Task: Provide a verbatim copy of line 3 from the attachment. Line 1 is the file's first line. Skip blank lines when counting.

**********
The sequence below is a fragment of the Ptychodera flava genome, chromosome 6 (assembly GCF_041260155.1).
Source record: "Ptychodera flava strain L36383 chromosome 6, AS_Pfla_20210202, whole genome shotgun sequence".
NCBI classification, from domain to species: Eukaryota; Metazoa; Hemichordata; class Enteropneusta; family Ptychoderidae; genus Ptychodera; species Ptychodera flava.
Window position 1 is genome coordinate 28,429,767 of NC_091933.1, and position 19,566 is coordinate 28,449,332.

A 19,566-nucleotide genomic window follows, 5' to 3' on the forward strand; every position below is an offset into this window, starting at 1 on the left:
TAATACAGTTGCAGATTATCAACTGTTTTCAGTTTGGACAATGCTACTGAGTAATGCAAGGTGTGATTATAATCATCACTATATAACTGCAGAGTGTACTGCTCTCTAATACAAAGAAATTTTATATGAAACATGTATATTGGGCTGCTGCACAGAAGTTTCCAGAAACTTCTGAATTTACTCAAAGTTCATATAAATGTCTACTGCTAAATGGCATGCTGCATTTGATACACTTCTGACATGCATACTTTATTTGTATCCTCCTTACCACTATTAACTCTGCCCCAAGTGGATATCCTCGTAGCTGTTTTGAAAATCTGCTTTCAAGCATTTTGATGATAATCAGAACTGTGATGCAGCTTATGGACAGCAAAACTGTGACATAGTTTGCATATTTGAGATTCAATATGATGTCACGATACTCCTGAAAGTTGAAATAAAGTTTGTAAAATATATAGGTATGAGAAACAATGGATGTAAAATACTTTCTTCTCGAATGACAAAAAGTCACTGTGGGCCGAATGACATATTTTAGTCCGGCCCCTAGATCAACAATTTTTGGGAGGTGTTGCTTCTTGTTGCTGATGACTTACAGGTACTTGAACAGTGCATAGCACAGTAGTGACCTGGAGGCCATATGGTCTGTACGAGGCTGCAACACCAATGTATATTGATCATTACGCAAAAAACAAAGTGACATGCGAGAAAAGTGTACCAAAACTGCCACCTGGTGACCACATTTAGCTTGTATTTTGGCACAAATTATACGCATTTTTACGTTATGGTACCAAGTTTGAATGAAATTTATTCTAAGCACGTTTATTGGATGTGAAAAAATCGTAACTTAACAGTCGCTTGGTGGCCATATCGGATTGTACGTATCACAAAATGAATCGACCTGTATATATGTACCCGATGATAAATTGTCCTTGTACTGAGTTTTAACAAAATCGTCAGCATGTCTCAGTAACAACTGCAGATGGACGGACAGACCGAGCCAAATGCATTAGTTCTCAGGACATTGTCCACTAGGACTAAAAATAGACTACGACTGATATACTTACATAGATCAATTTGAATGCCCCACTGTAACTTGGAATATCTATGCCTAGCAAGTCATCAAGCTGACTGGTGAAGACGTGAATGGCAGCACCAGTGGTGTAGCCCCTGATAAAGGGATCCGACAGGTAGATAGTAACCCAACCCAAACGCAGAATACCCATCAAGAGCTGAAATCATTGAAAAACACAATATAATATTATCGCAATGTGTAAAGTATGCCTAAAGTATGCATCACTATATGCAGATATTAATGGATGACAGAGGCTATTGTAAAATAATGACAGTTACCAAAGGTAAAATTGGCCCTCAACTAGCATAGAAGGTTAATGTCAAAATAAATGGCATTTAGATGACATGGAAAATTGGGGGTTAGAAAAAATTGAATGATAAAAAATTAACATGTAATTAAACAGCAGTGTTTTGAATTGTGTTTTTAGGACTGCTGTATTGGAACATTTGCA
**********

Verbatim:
NCBI classification, from domain to species: Eukaryota; Metazoa; Hemichordata; class Enteropneusta; family Ptychoderidae; genus Ptychodera; species Ptychodera flava.